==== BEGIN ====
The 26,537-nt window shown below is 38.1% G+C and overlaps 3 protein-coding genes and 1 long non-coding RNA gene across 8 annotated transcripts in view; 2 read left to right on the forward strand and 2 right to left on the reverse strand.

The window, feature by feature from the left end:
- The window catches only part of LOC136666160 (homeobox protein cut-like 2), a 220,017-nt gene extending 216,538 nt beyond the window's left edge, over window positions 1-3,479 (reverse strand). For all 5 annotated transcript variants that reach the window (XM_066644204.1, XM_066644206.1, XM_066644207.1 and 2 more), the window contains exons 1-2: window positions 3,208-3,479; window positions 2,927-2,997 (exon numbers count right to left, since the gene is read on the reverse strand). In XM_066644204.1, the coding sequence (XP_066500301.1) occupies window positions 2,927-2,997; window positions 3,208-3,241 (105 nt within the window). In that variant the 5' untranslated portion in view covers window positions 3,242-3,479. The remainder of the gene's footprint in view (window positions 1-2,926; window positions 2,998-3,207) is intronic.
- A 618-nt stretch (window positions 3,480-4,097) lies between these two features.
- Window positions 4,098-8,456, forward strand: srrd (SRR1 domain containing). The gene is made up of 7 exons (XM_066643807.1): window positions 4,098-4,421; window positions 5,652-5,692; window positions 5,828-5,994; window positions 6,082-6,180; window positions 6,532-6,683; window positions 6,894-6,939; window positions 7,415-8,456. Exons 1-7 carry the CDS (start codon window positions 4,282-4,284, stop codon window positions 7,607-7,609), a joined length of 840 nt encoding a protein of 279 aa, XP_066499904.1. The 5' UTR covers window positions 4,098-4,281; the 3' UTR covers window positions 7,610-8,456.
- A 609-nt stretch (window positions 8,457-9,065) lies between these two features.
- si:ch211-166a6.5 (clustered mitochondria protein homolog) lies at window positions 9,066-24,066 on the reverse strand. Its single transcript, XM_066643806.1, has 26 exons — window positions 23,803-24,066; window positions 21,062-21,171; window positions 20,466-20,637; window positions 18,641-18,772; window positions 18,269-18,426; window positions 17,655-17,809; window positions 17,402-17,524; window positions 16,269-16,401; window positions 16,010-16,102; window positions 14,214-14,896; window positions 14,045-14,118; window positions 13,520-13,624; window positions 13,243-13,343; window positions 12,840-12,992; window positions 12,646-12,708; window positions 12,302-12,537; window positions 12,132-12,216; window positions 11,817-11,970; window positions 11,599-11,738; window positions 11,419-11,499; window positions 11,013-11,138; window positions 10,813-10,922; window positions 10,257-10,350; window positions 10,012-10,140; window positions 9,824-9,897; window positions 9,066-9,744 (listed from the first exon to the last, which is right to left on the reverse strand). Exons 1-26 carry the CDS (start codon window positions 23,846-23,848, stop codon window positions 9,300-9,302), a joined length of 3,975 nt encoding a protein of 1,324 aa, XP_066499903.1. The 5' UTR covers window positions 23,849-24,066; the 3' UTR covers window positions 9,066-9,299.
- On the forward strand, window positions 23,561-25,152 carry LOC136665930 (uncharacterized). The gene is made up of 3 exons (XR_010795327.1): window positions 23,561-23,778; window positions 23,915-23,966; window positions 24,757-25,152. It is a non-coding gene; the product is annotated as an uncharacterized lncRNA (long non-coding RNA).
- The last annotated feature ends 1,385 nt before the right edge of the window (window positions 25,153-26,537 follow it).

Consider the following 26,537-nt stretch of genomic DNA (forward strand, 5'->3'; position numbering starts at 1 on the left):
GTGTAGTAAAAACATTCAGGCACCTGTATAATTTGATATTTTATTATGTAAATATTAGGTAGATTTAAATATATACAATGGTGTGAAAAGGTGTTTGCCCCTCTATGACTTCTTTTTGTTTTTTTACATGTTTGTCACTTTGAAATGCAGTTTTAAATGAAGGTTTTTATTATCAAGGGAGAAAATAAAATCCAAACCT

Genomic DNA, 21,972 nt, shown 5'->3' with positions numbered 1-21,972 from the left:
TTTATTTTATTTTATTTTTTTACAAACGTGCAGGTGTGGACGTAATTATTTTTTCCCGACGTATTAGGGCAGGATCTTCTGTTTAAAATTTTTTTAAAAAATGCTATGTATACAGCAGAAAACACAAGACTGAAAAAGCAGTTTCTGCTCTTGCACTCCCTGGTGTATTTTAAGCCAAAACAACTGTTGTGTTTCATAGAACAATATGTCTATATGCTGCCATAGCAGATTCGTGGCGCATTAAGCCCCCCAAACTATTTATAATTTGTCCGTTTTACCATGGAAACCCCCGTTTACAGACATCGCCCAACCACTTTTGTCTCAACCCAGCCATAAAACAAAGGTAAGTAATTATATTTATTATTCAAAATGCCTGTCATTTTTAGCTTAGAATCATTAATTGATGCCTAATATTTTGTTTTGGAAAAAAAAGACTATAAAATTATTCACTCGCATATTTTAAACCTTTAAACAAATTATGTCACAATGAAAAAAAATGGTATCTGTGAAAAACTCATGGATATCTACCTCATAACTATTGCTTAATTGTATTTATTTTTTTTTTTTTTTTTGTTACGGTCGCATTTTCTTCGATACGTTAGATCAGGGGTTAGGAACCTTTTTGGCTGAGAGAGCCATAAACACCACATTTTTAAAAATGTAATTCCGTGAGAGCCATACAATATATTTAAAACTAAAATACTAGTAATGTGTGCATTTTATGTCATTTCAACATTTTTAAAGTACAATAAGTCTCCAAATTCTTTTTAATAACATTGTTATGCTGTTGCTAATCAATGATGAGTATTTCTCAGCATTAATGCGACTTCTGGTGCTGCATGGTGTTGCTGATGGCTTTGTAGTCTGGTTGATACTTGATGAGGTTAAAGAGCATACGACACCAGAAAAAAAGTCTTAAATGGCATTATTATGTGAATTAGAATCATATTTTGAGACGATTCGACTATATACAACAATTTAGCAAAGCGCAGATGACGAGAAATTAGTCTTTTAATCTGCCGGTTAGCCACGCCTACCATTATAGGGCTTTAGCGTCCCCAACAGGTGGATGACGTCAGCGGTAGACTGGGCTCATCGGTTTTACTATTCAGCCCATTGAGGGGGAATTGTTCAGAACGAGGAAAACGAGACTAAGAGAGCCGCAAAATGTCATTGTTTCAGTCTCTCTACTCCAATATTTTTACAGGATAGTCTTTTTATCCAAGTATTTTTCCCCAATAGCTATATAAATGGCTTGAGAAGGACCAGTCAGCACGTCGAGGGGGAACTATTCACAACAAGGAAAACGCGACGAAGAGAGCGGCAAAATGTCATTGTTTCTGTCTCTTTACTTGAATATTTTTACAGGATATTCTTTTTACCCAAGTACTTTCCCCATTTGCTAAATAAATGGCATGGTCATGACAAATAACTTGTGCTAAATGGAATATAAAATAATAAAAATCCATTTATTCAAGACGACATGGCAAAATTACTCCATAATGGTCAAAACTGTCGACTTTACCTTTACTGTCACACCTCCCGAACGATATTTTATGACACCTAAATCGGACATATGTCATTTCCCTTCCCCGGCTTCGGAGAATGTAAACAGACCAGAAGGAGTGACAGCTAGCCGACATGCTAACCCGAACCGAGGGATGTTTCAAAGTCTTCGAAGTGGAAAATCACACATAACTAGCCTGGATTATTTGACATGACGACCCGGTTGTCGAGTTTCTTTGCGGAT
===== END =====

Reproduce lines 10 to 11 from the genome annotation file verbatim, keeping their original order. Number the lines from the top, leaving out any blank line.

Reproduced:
Consider the following 26,537-nt stretch of genomic DNA (forward strand, 5'->3'; position numbering starts at 1 on the left):
GTGTAGTAAAAACATTCAGGCACCTGTATAATTTGATATTTTATTATGTAAATATTAGGTAGATTTAAATATATACAATGGTGTGAAAAGGTGTTTGCCCCTCTATGACTTCTTTTTGTTTTTTTACATGTTTGTCACTTTGAAATGCAGTTTTAAATGAAGGTTTTTATTATCAAGGGAGAAAATAAAATCCAAACCT